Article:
This article was originally published February 6.
Following a slow start to 2012, sales of the Pacific Biosciences RS system began to pick up in the second half of the year, with five systems booked in the fourth quarter and four in the previous quarter — a marked improvement over three booked in the first half of the year.
The company also installed five systems in the fourth quarter of 2012, bringing its total installed base to 71. It ended the year with a backlog of five instruments.
While the company's fourth-quarter revenues fell 52 percent to $5.9 million from $12.4 million in the fourth quarter of 2011, on a sequential basis, Q4 revenues were more than double the $2.8 million logged in the third quarter of 2012.
"We started to see a turn in our business at the middle of last year, which was evidenced by an uptick in our new systems bookings," said CEO Mike Hunkapiller during a conference call discussing the company's 2012 fourth-quarter earnings. The company booked nine new systems in the second half of 2012, compared to three in the first half, he said. "We still have a ways to go to get to cash flow break even, but we are trending in the right direction."
Hunkapiller attributed the improvement to more than two dozen scientific publications and presentations at scientific meetings that "demonstrated the utility of the PacBio in a variety of applications."
Additionally, he said the company delivered on promised improvements to the reliability of the system and enhancements to its sample prep and bioinformatics components.
System "up time" increased from 50 percent at the beginning of 2012 to 93 percent by the end of the year across the installed base, he added.
Looking ahead, Hunkapiller acknowledged that the company is considering producing a desktop version of its instrument, although he did not provide further details or a timeline.
For the time being, PacBio is focused on making continued step-wise improvements to the read lengths and throughput of the existing system as well as continuing development of bioinformatics to drive further adoption and expand the number of applications.
For instance, the company recently released new software that enables users to de novo assemble genomes using only long-read PacBio data. The recently launched tools — dubbed HGap and Quiver — can generate genomes with Q50 scores, Hunkapiller said, or "at least as good as what's considered the gold standard," Sanger sequencing.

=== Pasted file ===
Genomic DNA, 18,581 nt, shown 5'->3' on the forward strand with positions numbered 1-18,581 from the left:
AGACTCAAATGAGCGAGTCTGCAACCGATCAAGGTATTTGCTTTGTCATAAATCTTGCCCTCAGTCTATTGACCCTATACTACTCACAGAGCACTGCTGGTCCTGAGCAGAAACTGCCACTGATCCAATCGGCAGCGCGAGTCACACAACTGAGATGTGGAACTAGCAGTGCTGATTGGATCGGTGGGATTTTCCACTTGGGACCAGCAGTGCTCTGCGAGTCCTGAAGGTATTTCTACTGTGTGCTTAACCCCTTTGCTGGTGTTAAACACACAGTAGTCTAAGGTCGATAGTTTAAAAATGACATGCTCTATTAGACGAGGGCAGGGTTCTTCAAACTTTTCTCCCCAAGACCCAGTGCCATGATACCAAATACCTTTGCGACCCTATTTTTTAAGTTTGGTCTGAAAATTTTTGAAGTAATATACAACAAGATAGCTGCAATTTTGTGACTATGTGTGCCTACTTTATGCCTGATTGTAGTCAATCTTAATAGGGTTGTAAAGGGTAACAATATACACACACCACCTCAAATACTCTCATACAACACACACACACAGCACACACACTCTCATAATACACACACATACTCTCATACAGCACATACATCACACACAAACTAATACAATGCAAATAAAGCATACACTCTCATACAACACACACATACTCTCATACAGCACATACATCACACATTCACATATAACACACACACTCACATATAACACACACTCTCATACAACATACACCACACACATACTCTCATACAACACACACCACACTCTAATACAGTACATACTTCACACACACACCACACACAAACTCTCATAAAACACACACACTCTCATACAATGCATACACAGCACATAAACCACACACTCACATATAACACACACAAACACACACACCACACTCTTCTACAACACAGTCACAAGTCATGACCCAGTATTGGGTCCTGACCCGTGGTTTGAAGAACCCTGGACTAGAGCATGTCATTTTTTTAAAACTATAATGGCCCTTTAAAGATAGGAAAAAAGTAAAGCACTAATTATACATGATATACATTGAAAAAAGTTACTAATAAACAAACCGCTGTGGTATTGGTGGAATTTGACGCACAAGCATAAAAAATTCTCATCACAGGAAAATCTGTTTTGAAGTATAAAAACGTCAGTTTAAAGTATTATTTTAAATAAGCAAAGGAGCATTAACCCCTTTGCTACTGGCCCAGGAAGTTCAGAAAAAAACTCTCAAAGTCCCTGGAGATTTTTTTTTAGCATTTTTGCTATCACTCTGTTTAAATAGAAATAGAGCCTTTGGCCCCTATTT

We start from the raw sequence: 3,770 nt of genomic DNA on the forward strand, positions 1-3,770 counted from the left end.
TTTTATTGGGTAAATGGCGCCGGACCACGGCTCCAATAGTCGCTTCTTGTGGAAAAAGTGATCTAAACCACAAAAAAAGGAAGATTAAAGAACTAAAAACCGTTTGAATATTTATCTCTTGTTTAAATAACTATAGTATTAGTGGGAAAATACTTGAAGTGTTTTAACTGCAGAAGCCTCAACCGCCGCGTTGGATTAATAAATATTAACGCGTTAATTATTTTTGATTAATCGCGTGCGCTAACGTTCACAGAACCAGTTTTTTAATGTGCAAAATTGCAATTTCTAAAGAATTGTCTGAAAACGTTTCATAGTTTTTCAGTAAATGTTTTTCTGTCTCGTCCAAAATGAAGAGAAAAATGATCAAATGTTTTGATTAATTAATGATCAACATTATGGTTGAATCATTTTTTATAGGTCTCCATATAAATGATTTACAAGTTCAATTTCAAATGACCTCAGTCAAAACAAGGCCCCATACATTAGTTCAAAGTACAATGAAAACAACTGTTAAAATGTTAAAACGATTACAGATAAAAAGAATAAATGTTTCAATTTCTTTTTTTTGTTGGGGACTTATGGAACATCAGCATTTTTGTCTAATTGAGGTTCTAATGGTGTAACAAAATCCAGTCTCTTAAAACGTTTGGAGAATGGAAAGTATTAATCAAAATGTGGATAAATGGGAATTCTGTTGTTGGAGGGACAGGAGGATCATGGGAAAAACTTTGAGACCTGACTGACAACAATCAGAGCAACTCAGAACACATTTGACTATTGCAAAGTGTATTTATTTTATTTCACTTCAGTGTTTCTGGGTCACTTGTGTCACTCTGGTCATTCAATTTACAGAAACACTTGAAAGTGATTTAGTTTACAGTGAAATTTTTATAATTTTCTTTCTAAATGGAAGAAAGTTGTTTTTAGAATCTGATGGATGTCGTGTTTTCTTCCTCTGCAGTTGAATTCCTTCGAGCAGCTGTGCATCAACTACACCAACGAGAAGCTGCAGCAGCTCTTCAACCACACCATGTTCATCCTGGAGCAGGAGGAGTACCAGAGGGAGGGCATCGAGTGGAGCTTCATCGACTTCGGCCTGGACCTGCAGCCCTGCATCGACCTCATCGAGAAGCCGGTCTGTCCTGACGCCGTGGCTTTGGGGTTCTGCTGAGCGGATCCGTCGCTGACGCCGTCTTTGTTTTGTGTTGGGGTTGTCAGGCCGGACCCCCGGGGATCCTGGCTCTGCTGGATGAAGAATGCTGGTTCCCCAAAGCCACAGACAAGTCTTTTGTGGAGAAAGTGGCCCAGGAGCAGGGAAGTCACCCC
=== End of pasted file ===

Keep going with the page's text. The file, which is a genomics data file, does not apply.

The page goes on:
The new assembly tools, as well as the recently launched XL chemistry that increases average read lengths to 5,000 bases, will be used by researchers at the University of California, Davis, to sequence and de novo assemble around 1,000 pathogen genomes as part of the 100K Genomes Project (IS 1/15/2013).
While bacterial and other small genome sequencing is still the primary application of the system, Hunkapiller said that as the company continues to extend read lengths and bump up throughput, researchers are increasingly looking at using the PacBio RS on larger, more complex genomes.
There has been "substantial pickup" in several agriculturally important plant and animal organisms "that have been impossible to sequence using any of the short read or Sanger sequencing methods," he said.
Genomes with long repetitive regions, for instance, are particularly hard to sequence with short read technology because of the difficulty in mapping the reads back to the genome or assembling them into longer contigs and scaffolds.
While the company's revenues declined year-over-year, they rose sequentially, and Ben Gong, vice president of finance and treasurer, said he expects the company's 2013 revenues to be higher than 2012 revenues, due to booking more instruments.
"We expect the number of bookings to be significantly higher than the 12 we booked in all of 2012," he said. Nevertheless, he said the company expects that first-quarter 2013 revenues will be lower than fourth-quarter 2012 revenues due to the company only having five systems in its backlog.
Revenue for instruments ordered is typically recognized one or two quarters following the booking, he said.
However, "as we make progress on instrument sales and drive consumable revenue growth, we will make up the difference in the second half of the year."
The company recorded a net loss of $21.7 million for the quarter, compared to $22.8 million in the year-ago quarter.
Spending on R&D in the quarter declined 6 percent to $11.7 million from $12.4 million and SG&A expenses fell 9 percent to $10.7 million from $11.8 million.
The company's full year revenues declined to $26 million from $33.9 million in 2011, and net loss for the year narrowed to $94.5 million from $109.4 million in 2011. Total R&D spending for 2012 was $47.6 million, from $76.1 million in 2011, while SG&A expenses increased to $47.7 million from $46.7 million.
PacBio finished the year with $100.6 million in cash and investments. Additionally, the company also announced this week that it entered into an agreement with Deerfield Management Company to prove it with $20.5 million in debt financing.
"This cash provides us with greater flexibility and time to further develop our products and grow our business," Hunkapiller said.